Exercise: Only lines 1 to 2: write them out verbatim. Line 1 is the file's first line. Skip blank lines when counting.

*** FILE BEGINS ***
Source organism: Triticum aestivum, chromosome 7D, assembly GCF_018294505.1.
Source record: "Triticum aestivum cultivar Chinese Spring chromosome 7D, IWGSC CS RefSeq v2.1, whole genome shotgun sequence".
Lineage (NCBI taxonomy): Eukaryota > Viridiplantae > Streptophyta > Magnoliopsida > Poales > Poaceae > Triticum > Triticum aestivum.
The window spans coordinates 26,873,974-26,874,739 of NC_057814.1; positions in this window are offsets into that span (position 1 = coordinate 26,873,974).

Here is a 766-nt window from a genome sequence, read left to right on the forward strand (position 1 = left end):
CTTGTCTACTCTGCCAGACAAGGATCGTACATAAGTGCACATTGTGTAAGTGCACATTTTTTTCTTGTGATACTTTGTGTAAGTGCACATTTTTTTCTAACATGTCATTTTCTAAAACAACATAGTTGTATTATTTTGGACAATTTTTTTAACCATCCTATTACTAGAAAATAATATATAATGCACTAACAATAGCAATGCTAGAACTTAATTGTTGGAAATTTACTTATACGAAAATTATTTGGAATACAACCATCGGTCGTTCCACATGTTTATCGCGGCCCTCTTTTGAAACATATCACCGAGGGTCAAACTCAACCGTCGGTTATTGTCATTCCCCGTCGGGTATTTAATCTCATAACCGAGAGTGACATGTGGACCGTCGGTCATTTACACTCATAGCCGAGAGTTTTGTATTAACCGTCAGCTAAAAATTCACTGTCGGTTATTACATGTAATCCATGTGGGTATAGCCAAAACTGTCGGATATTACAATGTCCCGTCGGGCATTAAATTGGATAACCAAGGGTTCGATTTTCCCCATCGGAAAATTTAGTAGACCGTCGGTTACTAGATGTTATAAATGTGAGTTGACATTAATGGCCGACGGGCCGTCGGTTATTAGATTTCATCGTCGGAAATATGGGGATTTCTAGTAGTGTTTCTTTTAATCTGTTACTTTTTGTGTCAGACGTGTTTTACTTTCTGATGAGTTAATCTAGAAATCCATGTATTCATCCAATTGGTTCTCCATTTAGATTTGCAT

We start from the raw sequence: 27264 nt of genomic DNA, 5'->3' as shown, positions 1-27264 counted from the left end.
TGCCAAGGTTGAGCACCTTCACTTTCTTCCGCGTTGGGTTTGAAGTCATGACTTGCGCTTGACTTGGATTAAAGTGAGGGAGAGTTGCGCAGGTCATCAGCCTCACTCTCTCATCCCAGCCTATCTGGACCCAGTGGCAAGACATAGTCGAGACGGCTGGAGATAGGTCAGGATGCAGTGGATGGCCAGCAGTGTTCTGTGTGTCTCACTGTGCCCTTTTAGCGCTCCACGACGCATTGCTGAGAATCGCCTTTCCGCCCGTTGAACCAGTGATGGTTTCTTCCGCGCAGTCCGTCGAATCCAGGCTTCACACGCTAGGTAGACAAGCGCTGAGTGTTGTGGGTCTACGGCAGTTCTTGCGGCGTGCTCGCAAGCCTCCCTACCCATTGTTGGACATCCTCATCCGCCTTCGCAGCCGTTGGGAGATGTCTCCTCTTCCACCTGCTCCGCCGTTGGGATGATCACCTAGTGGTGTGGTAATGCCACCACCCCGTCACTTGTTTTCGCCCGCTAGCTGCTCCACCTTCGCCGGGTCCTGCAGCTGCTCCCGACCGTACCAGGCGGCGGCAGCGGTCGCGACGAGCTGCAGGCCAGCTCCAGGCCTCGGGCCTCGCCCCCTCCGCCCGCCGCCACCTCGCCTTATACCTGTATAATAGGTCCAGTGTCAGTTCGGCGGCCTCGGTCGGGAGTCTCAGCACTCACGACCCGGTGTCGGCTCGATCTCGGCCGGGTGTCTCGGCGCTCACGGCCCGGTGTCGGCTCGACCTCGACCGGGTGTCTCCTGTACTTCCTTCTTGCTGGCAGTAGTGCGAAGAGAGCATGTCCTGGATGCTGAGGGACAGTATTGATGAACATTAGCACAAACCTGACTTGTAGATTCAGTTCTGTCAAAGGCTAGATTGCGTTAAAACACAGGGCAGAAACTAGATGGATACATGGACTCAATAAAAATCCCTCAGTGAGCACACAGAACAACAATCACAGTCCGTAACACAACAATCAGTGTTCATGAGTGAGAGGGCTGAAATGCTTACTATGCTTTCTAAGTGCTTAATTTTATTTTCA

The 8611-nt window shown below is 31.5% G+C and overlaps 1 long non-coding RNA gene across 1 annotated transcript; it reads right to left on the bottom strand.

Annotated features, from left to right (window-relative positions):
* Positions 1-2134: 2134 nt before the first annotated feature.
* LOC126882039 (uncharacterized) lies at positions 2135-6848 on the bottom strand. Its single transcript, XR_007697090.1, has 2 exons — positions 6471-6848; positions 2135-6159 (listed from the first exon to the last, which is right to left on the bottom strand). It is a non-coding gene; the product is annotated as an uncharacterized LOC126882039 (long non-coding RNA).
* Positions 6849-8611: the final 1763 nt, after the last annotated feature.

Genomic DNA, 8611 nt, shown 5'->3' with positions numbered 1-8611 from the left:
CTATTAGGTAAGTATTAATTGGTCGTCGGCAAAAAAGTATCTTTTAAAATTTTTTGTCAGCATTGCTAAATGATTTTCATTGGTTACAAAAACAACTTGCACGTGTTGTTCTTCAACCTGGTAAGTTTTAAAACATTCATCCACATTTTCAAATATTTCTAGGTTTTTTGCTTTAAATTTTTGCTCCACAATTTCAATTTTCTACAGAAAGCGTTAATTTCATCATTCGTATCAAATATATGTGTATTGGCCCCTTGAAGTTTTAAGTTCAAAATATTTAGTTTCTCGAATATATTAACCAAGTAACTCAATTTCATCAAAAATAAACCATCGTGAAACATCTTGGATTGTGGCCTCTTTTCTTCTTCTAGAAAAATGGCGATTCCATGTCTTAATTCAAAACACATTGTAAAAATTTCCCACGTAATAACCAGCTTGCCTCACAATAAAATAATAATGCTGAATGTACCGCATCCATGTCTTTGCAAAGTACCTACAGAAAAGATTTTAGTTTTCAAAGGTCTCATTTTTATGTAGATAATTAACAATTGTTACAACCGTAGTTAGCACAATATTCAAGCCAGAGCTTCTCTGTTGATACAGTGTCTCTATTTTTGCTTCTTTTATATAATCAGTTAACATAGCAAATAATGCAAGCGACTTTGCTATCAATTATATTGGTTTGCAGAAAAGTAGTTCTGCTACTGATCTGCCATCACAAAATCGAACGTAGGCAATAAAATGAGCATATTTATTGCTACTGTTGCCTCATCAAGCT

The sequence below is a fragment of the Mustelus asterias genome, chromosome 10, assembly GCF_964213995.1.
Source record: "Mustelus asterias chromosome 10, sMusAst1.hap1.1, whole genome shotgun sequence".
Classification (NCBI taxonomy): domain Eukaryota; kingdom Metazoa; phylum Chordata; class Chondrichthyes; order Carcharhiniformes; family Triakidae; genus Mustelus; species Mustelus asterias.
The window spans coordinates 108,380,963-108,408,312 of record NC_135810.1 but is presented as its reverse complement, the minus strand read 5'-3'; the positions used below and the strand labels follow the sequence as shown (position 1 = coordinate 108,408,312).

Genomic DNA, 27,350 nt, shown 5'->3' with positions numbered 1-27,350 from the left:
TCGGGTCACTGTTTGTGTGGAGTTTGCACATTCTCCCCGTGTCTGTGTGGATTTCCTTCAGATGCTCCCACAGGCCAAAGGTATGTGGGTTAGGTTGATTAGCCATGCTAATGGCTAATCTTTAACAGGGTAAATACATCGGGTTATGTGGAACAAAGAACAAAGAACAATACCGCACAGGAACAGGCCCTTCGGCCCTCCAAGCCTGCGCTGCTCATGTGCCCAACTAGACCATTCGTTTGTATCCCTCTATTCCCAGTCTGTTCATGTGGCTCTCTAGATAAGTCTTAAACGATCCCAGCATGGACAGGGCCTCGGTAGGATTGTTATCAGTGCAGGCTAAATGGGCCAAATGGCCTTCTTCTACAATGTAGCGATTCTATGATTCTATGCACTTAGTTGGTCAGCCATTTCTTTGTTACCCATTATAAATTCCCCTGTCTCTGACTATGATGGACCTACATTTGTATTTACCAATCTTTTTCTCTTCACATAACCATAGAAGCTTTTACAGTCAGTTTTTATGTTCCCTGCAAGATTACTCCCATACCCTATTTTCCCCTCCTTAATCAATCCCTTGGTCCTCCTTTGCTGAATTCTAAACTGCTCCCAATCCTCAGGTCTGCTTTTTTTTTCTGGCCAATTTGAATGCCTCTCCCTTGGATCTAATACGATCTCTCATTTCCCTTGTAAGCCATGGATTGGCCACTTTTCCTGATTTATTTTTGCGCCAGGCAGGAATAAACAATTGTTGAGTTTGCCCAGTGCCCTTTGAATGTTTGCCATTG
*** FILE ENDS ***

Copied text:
Source organism: Triticum aestivum, chromosome 7D, assembly GCF_018294505.1.
Source record: "Triticum aestivum cultivar Chinese Spring chromosome 7D, IWGSC CS RefSeq v2.1, whole genome shotgun sequence".